A Marine Osprey tilt-rotor aircraft made a hard landing Monday near Creech Air Force Base during a routine training operation, Air Force and Marine officials said Monday.
No injuries were reported during the 3:38 p.m. incident involving the MV-22 Osprey assigned to the 3rd Marine Aircraft Wing at Marine Corps Air Station Miramar near San Diego.
“There were four crew members and all four walked away from the aircraft,” said Marine Capt. Anton Semelroth, a spokesman for the 3rd Marine Aircraft Wing.
A news release late Monday from the 432nd Wing at the Creech base, says Air Force “first responders are working closely with federal officials to secure the site.”
A map from Clark County fire officials indicates the Osprey landed on public land about 3 miles northwest of the base along U.S. Highway 95 near Indian Springs, about 48 miles northwest of Las Vegas. Base officials, however, had not confirmed the hard-landing location at 7:15 p.m.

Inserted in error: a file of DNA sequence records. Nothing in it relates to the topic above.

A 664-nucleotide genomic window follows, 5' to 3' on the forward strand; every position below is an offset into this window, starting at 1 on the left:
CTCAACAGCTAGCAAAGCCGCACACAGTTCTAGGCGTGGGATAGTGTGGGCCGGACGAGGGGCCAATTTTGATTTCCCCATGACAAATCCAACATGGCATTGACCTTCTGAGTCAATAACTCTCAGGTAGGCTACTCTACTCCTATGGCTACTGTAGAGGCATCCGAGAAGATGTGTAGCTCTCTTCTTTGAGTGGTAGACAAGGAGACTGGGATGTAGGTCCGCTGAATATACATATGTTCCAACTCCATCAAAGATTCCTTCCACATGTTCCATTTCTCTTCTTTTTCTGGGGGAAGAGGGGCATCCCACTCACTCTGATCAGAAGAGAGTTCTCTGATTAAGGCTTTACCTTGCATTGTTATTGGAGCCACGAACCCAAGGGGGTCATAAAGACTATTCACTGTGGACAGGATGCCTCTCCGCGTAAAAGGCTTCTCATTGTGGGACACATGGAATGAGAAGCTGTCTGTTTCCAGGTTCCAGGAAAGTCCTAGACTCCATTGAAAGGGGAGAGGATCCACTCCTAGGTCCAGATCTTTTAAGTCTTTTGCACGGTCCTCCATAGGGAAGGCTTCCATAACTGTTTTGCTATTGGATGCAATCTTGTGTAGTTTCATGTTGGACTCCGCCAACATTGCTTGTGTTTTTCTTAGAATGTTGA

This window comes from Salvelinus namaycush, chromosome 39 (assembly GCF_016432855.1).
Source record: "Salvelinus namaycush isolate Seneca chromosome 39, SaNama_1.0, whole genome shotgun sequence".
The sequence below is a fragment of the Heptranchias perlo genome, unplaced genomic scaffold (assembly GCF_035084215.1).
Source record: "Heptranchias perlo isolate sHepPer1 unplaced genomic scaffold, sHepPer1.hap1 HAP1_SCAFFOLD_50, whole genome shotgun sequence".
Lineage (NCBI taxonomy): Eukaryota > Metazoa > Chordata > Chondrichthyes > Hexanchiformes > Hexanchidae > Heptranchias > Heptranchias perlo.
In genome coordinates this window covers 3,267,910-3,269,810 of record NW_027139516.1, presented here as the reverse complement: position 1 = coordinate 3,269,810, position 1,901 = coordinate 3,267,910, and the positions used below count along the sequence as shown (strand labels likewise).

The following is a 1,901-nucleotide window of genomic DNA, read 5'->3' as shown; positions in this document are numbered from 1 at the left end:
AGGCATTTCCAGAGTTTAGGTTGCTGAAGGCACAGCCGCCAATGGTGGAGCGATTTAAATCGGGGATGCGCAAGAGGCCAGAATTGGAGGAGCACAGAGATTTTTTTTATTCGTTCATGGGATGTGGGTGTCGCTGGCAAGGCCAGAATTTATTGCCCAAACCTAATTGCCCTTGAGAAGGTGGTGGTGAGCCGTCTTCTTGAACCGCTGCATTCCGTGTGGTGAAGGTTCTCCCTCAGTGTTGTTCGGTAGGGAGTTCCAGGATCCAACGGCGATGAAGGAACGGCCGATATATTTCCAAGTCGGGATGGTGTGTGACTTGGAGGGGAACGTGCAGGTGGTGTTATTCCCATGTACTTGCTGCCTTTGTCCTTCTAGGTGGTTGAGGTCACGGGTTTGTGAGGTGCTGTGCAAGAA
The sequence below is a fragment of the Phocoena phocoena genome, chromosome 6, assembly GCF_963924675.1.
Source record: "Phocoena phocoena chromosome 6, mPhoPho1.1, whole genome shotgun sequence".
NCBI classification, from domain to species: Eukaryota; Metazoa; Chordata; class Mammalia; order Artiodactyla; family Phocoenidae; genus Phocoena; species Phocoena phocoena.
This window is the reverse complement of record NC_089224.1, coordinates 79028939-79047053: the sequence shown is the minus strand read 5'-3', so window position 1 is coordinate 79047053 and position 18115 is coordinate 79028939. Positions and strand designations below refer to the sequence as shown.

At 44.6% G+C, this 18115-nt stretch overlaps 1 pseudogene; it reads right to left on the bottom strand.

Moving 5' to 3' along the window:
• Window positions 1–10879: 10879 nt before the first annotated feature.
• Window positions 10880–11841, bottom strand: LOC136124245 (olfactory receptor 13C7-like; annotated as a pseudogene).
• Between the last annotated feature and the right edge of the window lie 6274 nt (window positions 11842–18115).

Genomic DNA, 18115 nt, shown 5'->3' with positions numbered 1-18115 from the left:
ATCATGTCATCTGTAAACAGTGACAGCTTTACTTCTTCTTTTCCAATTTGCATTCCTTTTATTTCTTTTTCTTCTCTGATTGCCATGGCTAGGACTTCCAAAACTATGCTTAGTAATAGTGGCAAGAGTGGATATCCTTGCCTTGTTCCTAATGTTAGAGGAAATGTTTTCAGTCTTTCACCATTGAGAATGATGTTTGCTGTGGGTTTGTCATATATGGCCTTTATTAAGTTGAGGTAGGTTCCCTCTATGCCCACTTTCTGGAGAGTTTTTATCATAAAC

Semelroth said the crew experienced the hard landing during a routine training exercise that was being conducted in conjunction with training at the Creech base, a hub for remotely piloted aircraft operations. Unmanned drones such as MQ-1 and RQ-1 Predators and MQ-9 Reapers are typically flown from the base via satellite links, controlled remotely by pilots and sensor operators sitting at computer consoles inside ground stations at Creech.
MV-22 Ospreys can make vertical takeoffs and landings but their twin turboprops can be shifted into horizontal positions so the aircraft can fly like a fixed-wing plane.
Semelroth said no damage estimate was available for the Osprey involved in Monday’s hard landing. In 2008, the MV-22 was priced at $67 million per aircraft.
He said an investigation into the hard landing “is ongoing.”
Contact reporter Keith Rogers at email@example.com or 702-383-0308.